The Center for Political Beauty (ZPS) on Monday installed a transparent urn, which it claimed contained the remains of Holocaust victims.
The ZPS said the urn contained remains recovered from dams, rivers and fields near former Nazi camps in Germany and what was Nazi-occupied Poland.
The art installation, intended to raise awareness of right-wing extremism, received criticism from religious leaders and memorial organizations.
"Auschwitz survivors are dismayed that this memorial violates their feelings and the eternal peace of their murdered relatives," Christoph Heubner, executive vice president of the International Auschwitz Committee, said in a statement.
"The idea that the ashes of their murdered family members will be transported through Europe for demonstrations is difficult for them to bear. Even if they understand and respect the political intentions of the initiators, they consider this kind of demonstration to be impious," he added.
In a statement published online, the ZPS group said it will now cover the urn, which was originally transparent.
"We sincerely regret that we did not recognize the central impact aspect of our work in advance. When we began to visit the places where we suspected the remains of the murdered were, we were overwhelmed by the horror," the group said in a statement.
"We want to sincerely apologize to those affected, relatives and survivors whose feelings we have hurt. In particular, we would also like to apologize to Jewish institutions, associations or individuals who see our work as disturbing... the peace of the dead according to Jewish religious law," the ZPS said.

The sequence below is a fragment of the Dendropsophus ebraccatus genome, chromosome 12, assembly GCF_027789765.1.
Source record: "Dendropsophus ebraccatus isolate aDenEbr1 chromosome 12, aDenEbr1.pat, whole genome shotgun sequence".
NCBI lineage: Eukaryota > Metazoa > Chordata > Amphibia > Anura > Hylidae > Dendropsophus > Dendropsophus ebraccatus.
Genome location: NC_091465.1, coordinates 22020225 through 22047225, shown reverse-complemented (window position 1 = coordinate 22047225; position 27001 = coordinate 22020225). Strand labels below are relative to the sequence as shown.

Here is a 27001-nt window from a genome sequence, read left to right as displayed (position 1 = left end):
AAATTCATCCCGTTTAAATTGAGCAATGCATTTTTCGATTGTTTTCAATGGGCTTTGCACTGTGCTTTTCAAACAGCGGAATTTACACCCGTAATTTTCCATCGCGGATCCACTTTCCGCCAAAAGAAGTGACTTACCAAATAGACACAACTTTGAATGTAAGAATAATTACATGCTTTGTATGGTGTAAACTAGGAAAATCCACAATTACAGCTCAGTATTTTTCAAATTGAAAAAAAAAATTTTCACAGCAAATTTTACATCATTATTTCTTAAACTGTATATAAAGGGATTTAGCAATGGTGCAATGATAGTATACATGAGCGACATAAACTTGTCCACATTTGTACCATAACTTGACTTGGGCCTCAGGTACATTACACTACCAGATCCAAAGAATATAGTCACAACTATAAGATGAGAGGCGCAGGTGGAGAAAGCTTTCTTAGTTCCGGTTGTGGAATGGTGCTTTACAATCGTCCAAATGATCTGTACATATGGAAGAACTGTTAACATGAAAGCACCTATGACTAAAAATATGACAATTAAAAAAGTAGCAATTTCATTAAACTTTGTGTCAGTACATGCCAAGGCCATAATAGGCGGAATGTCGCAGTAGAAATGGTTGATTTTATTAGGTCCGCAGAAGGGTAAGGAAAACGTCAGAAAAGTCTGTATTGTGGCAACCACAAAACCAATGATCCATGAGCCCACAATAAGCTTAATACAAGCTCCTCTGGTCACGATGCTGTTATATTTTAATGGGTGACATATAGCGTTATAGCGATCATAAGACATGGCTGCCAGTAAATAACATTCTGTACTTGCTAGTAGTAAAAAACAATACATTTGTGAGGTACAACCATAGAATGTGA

The installation received criticism from religious leaders.
"From a Jewish perspective, the Center for Political Beauty's latest campaign is problematic because it violates Jewish religious law about not disturbing the dead," Josef Schuster, president of the Central Council of Jews in Germany, told Deutsche Welle.
According to the German news website, Schuster noted that if the human remains in the soil were, in fact, Jewish Holocaust victims, Jewish religious leaders should be consulted on how to deal with the remains.
It is believed that approximately six million Jewish people died in Nazi concentration camps during the war. Also killed were hundreds of thousands of Roma people and people with mental or physical disabilities.
German Chancellor Angela Merkel is visiting Auschwitz -- located in what was Nazi-occupied Poland -- for the first time on Friday.